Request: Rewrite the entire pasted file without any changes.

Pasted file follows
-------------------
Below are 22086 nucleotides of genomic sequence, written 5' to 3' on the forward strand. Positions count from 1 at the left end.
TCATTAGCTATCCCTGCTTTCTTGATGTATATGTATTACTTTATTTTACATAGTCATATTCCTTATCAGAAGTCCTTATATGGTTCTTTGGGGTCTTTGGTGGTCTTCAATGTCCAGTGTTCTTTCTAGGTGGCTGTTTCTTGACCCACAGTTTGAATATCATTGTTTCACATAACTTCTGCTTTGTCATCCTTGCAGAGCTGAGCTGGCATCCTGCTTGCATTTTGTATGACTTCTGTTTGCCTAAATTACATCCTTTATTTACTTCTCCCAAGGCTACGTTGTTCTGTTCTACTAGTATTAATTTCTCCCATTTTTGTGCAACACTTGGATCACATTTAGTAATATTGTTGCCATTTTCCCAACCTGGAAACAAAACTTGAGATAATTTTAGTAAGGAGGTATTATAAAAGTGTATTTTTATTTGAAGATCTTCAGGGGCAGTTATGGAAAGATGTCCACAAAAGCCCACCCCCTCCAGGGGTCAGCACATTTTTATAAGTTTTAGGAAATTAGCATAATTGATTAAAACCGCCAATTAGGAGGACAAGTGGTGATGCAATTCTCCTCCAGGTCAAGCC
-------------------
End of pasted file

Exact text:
Below are 22086 nucleotides of genomic sequence, written 5' to 3' on the forward strand. Positions count from 1 at the left end.
TCATTAGCTATCCCTGCTTTCTTGATGTATATGTATTACTTTATTTTACATAGTCATATTCCTTATCAGAAGTCCTTATATGGTTCTTTGGGGTCTTTGGTGGTCTTCAATGTCCAGTGTTCTTTCTAGGTGGCTGTTTCTTGACCCACAGTTTGAATATCATTGTTTCACATAACTTCTGCTTTGTCATCCTTGCAGAGCTGAGCTGGCATCCTGCTTGCATTTTGTATGACTTCTGTTTGCCTAAATTACATCCTTTATTTACTTCTCCCAAGGCTACGTTGTTCTGTTCTACTAGTATTAATTTCTCCCATTTTTGTGCAACACTTGGATCACATTTAGTAATATTGTTGCCATTTTCCCAACCTGGAAACAAAACTTGAGATAATTTTAGTAAGGAGGTATTATAAAAGTGTATTTTTATTTGAAGATCTTCAGGGGCAGTTATGGAAAGATGTCCACAAAAGCCCACCCCCTCCAGGGGTCAGCACATTTTTATAAGTTTTAGGAAATTAGCATAATTGATTAAAACCGCCAATTAGGAGGACAAGTGGTGATGCAATTCTCCTCCAGGTCAAGCC